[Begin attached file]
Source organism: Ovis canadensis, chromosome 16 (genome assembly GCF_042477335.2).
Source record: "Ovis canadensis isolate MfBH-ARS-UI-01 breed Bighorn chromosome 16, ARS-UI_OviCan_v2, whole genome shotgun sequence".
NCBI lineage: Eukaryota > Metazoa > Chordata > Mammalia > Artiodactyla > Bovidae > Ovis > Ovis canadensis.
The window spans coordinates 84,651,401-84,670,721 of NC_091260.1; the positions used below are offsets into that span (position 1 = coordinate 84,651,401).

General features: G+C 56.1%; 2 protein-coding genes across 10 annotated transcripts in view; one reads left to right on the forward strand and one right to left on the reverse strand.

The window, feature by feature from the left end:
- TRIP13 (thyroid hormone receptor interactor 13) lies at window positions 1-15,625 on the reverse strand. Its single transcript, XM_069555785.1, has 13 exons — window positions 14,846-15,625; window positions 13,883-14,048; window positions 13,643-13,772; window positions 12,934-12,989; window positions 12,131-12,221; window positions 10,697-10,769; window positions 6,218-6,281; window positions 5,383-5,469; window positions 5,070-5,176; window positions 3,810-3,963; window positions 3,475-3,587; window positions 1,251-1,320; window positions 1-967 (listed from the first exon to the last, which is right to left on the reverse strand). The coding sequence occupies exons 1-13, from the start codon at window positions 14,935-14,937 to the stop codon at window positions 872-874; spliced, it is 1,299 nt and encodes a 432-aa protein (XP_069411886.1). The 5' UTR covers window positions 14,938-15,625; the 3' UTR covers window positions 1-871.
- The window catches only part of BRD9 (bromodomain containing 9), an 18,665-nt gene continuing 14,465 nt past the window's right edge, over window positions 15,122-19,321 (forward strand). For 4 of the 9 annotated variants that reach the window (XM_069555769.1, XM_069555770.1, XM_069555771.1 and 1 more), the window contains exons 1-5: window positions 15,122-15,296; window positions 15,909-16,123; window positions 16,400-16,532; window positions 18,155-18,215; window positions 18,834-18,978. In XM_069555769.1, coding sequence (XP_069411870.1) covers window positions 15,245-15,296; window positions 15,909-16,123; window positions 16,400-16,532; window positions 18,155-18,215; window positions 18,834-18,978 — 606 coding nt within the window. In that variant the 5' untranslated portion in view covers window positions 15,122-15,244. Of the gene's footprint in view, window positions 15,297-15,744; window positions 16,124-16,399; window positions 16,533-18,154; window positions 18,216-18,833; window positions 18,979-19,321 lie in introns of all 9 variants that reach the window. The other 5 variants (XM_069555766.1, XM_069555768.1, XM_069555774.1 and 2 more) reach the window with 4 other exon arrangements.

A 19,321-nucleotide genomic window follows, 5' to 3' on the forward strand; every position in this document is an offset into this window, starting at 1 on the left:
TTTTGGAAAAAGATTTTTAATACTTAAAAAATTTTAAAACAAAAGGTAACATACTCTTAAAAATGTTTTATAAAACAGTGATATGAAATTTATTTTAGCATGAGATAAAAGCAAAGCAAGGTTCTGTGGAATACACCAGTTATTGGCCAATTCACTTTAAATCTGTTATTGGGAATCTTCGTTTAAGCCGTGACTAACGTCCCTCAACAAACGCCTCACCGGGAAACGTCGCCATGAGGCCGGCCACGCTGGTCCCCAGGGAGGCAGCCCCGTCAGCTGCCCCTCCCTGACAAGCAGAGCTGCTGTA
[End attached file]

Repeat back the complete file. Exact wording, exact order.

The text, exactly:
Source organism: Ovis canadensis, chromosome 16 (genome assembly GCF_042477335.2).
Source record: "Ovis canadensis isolate MfBH-ARS-UI-01 breed Bighorn chromosome 16, ARS-UI_OviCan_v2, whole genome shotgun sequence".
NCBI lineage: Eukaryota > Metazoa > Chordata > Mammalia > Artiodactyla > Bovidae > Ovis > Ovis canadensis.
The window spans coordinates 84,651,401-84,670,721 of NC_091260.1; the positions used below are offsets into that span (position 1 = coordinate 84,651,401).

General features: G+C 56.1%; 2 protein-coding genes across 10 annotated transcripts in view; one reads left to right on the forward strand and one right to left on the reverse strand.

The window, feature by feature from the left end:
- TRIP13 (thyroid hormone receptor interactor 13) lies at window positions 1-15,625 on the reverse strand. Its single transcript, XM_069555785.1, has 13 exons — window positions 14,846-15,625; window positions 13,883-14,048; window positions 13,643-13,772; window positions 12,934-12,989; window positions 12,131-12,221; window positions 10,697-10,769; window positions 6,218-6,281; window positions 5,383-5,469; window positions 5,070-5,176; window positions 3,810-3,963; window positions 3,475-3,587; window positions 1,251-1,320; window positions 1-967 (listed from the first exon to the last, which is right to left on the reverse strand). The coding sequence occupies exons 1-13, from the start codon at window positions 14,935-14,937 to the stop codon at window positions 872-874; spliced, it is 1,299 nt and encodes a 432-aa protein (XP_069411886.1). The 5' UTR covers window positions 14,938-15,625; the 3' UTR covers window positions 1-871.
- The window catches only part of BRD9 (bromodomain containing 9), an 18,665-nt gene continuing 14,465 nt past the window's right edge, over window positions 15,122-19,321 (forward strand). For 4 of the 9 annotated variants that reach the window (XM_069555769.1, XM_069555770.1, XM_069555771.1 and 1 more), the window contains exons 1-5: window positions 15,122-15,296; window positions 15,909-16,123; window positions 16,400-16,532; window positions 18,155-18,215; window positions 18,834-18,978. In XM_069555769.1, coding sequence (XP_069411870.1) covers window positions 15,245-15,296; window positions 15,909-16,123; window positions 16,400-16,532; window positions 18,155-18,215; window positions 18,834-18,978 — 606 coding nt within the window. In that variant the 5' untranslated portion in view covers window positions 15,122-15,244. Of the gene's footprint in view, window positions 15,297-15,744; window positions 16,124-16,399; window positions 16,533-18,154; window positions 18,216-18,833; window positions 18,979-19,321 lie in introns of all 9 variants that reach the window. The other 5 variants (XM_069555766.1, XM_069555768.1, XM_069555774.1 and 2 more) reach the window with 4 other exon arrangements.

A 19,321-nucleotide genomic window follows, 5' to 3' on the forward strand; every position in this document is an offset into this window, starting at 1 on the left:
TTTTGGAAAAAGATTTTTAATACTTAAAAAATTTTAAAACAAAAGGTAACATACTCTTAAAAATGTTTTATAAAACAGTGATATGAAATTTATTTTAGCATGAGATAAAAGCAAAGCAAGGTTCTGTGGAATACACCAGTTATTGGCCAATTCACTTTAAATCTGTTATTGGGAATCTTCGTTTAAGCCGTGACTAACGTCCCTCAACAAACGCCTCACCGGGAAACGTCGCCATGAGGCCGGCCACGCTGGTCCCCAGGGAGGCAGCCCCGTCAGCTGCCCCTCCCTGACAAGCAGAGCTGCTGTA